What do you feel sets Lift apart from your competitors? For the last several years, I have heard it all, insisting that the sport would never take off or that it is just not fun. We kept at it because we love it and we believe in it. That gave us a few years head start. Now it seems that the rest of the industry is trying to catch up and realizing that it is more challenging than it seems to create a nice product that flies well. Not to mention that most brands outsource everything to Asia, but it has not yet been manufactured in those factories so it may be a tough start for some of the existing brands. We build everything in house. We design it, we cut our molds, we manufacture, we test, we race, we laugh with it and we cry when we smash up against the reef. It’s a closed loop system that allows us to pay attention to the fine details and make sure that the product that leaves the shop is 100% awesome. If we want to improve it, we walk to the shop and do it! I have always believed in full control of our product and building something with soul. If we make something great, people will appreciate it.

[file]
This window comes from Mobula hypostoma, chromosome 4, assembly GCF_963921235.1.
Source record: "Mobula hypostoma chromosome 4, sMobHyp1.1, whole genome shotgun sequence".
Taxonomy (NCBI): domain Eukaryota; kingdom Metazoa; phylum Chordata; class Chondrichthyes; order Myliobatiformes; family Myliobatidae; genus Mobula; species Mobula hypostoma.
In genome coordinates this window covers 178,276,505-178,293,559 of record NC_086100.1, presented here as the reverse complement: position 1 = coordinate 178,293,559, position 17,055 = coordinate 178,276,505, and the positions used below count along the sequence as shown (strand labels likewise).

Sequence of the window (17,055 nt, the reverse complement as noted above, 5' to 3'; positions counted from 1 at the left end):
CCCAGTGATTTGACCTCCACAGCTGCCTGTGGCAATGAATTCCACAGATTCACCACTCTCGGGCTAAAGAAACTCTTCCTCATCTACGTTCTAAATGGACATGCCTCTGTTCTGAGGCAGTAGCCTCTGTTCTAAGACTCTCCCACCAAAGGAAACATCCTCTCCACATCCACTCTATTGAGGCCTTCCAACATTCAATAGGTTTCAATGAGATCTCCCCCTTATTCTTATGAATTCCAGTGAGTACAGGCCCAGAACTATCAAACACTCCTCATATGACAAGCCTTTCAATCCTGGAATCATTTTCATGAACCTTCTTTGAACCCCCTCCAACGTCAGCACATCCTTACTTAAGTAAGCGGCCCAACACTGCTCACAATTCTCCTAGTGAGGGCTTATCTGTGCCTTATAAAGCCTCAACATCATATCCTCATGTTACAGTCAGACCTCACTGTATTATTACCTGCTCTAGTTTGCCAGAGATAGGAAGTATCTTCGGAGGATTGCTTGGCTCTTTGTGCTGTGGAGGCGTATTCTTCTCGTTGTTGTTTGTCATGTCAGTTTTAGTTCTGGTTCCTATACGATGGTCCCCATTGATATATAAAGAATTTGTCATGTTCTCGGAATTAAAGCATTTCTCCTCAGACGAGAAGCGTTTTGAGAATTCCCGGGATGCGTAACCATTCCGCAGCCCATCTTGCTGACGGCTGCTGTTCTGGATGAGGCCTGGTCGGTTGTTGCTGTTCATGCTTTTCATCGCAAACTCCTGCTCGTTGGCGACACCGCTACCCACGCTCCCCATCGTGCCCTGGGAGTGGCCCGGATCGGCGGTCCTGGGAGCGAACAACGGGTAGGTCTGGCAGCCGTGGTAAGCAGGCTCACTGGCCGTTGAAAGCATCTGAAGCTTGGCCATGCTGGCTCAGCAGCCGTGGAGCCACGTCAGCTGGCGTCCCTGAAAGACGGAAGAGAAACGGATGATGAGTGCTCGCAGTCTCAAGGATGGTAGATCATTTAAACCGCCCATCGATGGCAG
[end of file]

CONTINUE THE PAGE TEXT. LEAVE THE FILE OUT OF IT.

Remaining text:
What is your prediction for the growth of foil boarding in the next year in terms of design and users? The sport is going to grow in all directions. Nobody ever gets off the foil and says, “I just didn’t enjoy that flying sensation.” Its amazing and people are spreading the good word to their friends. The biggest class that will grow will most certainly be the average person that wants to go out and cruise with their friends. It’s just like flying. The design is there. We are putting out a great ride that people will love. Our focus is to get people going and create small add-on tools to improve the learning process, to allow them to maximize their experience with a single purchase. We will also be testing the limits of the foil as well in speed, surf and opening the way that the foil gets used. One way or another, it’s going to be a lot of fun!